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Family Mediation


Family mediation is a procedure designed to assist people who are separating, divorcing, or dealing with matters arising after divorce. This procedure is intended to allow the parties to reach an agreement between themselves.privately, confidentially and informally.

Mediation is for people who want to settle family disputes without destroying whatever is left of their fragile relationships. This may result in a settlement without extensive litigation. A neutral and impartial third party, called a mediator, will use his or her skills to assist the individuals in making their own decisions by providing information necessary to make decisions, clarifying issues, helping explore alternative solutions, and suggesting possible compromises.

Issues mediated may include custody, visitation and child support; alimony or spousal support; division of assets and liabilities; health insurance; life insurance; and the tax impacts of various alternative decisions.


To help the parties reach their own acceptable agreement by fully exploring all choices.

To avoid the need for a court-imposed decision.

To prepare the parties to anticipate, work through, and resolve disagreements that might arise.

To reduce anxiety and the negative effects of going to court.


Provides an opportunity for concern and cooperation between the parties.

Provides the parties with the tools to structure an agreement in their best interests.

Minimizes the potentially traumatic emotional and psychological effects of the adversarial process.

Helps with the exchange of information, ideas, and alternatives for settlement between the parties.

Provides the opportunity for a resolution which is less expensive and time-consuming than a court trial.


The mediation process begins either with a court order or an agreement of the parties. The court may not refer parties to mediation if there is a significant history of spouse abuse or domestic violence.

The mediator, as a neutral and objective participant, plays an active role in the mediation process by assisting individuals affected by the outcome and their attorneys in reaching a settlement.

The mediator's purpose is to help identify issues, develop bargaining proposals, and conduct negotiations with the goal of coming to a settlement that meets the family's needs. The mediator clarifies and organizes details, prompts discussion and cooperative communication, and manages conflict.

The mediator DOES NOT make any decisions for the parties but helps with the parties' own decision-making processes. After agreement has been reached, the mediator will draft a memorandum of understanding to be reviewed and approved by the parties and their attorneys.


Mediation is not supposed to replace an attorney experienced in the area of marriage dissolution law for each party. Each party is urged to seek independent legal counsel because, although some mediators are attorneys, the mediator is not authorized to give legal advice.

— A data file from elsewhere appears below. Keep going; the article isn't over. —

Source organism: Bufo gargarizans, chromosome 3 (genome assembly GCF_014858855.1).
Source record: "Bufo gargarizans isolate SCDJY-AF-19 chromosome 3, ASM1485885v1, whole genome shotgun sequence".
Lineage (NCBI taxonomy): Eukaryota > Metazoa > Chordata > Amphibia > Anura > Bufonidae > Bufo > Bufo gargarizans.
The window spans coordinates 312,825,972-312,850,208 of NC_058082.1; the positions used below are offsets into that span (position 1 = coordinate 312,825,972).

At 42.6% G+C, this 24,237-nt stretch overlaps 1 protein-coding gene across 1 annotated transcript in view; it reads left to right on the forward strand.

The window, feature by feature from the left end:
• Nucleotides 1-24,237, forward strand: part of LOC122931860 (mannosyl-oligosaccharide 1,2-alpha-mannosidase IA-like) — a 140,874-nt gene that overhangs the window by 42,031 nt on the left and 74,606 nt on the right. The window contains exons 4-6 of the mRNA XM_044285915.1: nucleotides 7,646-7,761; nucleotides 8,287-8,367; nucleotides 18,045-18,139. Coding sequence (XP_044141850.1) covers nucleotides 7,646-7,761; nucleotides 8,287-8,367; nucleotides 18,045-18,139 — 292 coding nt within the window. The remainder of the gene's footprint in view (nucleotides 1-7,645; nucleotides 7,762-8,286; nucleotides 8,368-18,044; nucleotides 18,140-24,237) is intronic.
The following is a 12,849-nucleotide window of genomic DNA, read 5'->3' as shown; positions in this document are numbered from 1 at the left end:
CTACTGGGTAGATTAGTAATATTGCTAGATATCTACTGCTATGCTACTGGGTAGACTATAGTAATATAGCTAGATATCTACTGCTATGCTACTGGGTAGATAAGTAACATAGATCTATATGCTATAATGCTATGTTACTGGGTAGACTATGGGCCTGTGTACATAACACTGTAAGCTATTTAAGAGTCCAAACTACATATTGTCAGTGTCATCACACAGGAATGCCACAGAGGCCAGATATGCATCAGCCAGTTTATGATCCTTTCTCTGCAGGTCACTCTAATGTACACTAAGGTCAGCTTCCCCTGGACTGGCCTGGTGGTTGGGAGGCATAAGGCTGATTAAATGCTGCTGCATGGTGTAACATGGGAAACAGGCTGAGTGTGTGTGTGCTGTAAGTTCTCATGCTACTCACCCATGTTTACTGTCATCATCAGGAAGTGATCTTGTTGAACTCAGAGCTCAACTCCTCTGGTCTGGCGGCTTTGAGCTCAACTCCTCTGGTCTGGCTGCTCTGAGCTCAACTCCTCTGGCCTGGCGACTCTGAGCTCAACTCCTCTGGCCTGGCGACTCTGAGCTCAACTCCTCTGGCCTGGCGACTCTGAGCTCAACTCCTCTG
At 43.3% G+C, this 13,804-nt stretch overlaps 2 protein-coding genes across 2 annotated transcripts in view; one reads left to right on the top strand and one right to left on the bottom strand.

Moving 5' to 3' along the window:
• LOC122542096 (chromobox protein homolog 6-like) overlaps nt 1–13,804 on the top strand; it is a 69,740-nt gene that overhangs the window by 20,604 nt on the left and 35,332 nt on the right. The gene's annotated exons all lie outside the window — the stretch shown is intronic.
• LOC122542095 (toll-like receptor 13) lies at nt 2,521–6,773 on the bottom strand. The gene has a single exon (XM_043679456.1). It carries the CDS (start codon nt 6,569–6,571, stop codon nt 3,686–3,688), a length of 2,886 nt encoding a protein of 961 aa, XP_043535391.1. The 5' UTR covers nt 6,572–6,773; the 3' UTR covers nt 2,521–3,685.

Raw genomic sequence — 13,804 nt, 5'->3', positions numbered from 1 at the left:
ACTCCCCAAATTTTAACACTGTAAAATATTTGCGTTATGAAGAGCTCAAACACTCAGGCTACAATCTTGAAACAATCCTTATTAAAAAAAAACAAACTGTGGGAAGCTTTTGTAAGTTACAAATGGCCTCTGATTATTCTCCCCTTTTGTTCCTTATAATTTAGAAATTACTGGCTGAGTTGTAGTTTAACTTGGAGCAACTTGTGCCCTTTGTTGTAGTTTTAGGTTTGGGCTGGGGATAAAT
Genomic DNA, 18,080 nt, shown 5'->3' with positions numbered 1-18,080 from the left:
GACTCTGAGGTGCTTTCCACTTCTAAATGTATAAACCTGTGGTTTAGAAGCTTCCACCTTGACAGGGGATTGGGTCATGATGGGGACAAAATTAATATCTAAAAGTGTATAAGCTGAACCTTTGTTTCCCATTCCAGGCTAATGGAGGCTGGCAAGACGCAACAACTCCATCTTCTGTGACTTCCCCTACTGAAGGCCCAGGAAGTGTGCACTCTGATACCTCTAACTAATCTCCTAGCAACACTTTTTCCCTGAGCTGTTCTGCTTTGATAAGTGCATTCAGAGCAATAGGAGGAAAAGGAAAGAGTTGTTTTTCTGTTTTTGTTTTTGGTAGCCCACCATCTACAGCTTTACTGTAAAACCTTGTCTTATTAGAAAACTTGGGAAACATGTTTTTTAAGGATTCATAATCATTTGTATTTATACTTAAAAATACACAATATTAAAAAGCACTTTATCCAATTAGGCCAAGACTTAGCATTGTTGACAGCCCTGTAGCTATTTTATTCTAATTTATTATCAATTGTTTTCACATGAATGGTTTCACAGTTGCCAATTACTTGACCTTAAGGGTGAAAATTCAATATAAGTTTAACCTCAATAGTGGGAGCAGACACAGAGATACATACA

The mediator's role is neutral and not a substitute for independent legal advice. The mediator does not represent either party, but focuses on helping the parties reach their own agreement. While the decisions reached in mediation are made by the parties, it is important that they be informed decisions.

Attorneys may attend mediation sessions. The parties at all times are permitted to communicate with their lawyers. If both parties are aware of their respective legal rights and have been fully informed by their own attorneys, the mediation process can be much more beneficial.

Upon completion of the mediation, the mediator will submit the memorandum of agreement to the parties' attorneys. If necessary, the attorneys will draft a settlement agreement from the terms of the memorandum, for filing with the court.


The mediator's fee is usually quoted on an hourly basis. Both parties are encouraged to share in the expenses. When mediation is court-ordered, the fee and person responsible for payment are set by the court. Family mediation may be available through the court at minimal cost in some areas. If the parties are unable to pay, financial assistance may also be available. Mediation frequently is less expensive, both financially and emotionally, than traditional litigation.


In choosing a mediator, as with any professional, the individuals should select someone with whom they can establish a good working relationship. Mediators are professionals who have gone through intensive, specialized training in the area of family mediation. You should be certain that the mediator you choose has been certified as a Family Mediator. Contact your local court administrator for further information.

The material in this pamphlet represents general legal advice. Since the law is continually changing, some provisions in this pamphlet may be out of date. It is always best to consult an attorney about your legal rights and responsibilities regarding your particular case.

Rev. 4/99

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